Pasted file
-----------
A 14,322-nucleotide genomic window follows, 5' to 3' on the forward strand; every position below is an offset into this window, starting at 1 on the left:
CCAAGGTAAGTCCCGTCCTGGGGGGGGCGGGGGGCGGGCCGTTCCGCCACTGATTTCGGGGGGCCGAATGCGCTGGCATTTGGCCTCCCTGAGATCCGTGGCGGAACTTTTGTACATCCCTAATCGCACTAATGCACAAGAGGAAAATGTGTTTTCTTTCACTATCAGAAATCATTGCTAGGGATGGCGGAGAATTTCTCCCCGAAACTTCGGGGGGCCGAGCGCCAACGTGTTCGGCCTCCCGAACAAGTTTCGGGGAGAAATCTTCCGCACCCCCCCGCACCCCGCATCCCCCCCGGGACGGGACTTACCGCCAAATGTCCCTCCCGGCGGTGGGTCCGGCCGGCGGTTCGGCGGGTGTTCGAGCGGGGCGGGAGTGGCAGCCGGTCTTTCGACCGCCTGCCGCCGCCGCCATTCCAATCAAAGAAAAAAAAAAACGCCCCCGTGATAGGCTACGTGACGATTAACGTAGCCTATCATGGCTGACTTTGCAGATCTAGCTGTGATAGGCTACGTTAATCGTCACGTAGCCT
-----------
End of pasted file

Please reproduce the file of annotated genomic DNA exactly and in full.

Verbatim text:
A 14,322-nucleotide genomic window follows, 5' to 3' on the forward strand; every position below is an offset into this window, starting at 1 on the left:
CCAAGGTAAGTCCCGTCCTGGGGGGGGCGGGGGGCGGGCCGTTCCGCCACTGATTTCGGGGGGCCGAATGCGCTGGCATTTGGCCTCCCTGAGATCCGTGGCGGAACTTTTGTACATCCCTAATCGCACTAATGCACAAGAGGAAAATGTGTTTTCTTTCACTATCAGAAATCATTGCTAGGGATGGCGGAGAATTTCTCCCCGAAACTTCGGGGGGCCGAGCGCCAACGTGTTCGGCCTCCCGAACAAGTTTCGGGGAGAAATCTTCCGCACCCCCCCGCACCCCGCATCCCCCCCGGGACGGGACTTACCGCCAAATGTCCCTCCCGGCGGTGGGTCCGGCCGGCGGTTCGGCGGGTGTTCGAGCGGGGCGGGAGTGGCAGCCGGTCTTTCGACCGCCTGCCGCCGCCGCCATTCCAATCAAAGAAAAAAAAAAACGCCCCCGTGATAGGCTACGTGACGATTAACGTAGCCTATCATGGCTGACTTTGCAGATCTAGCTGTGATAGGCTACGTTAATCGTCACGTAGCCT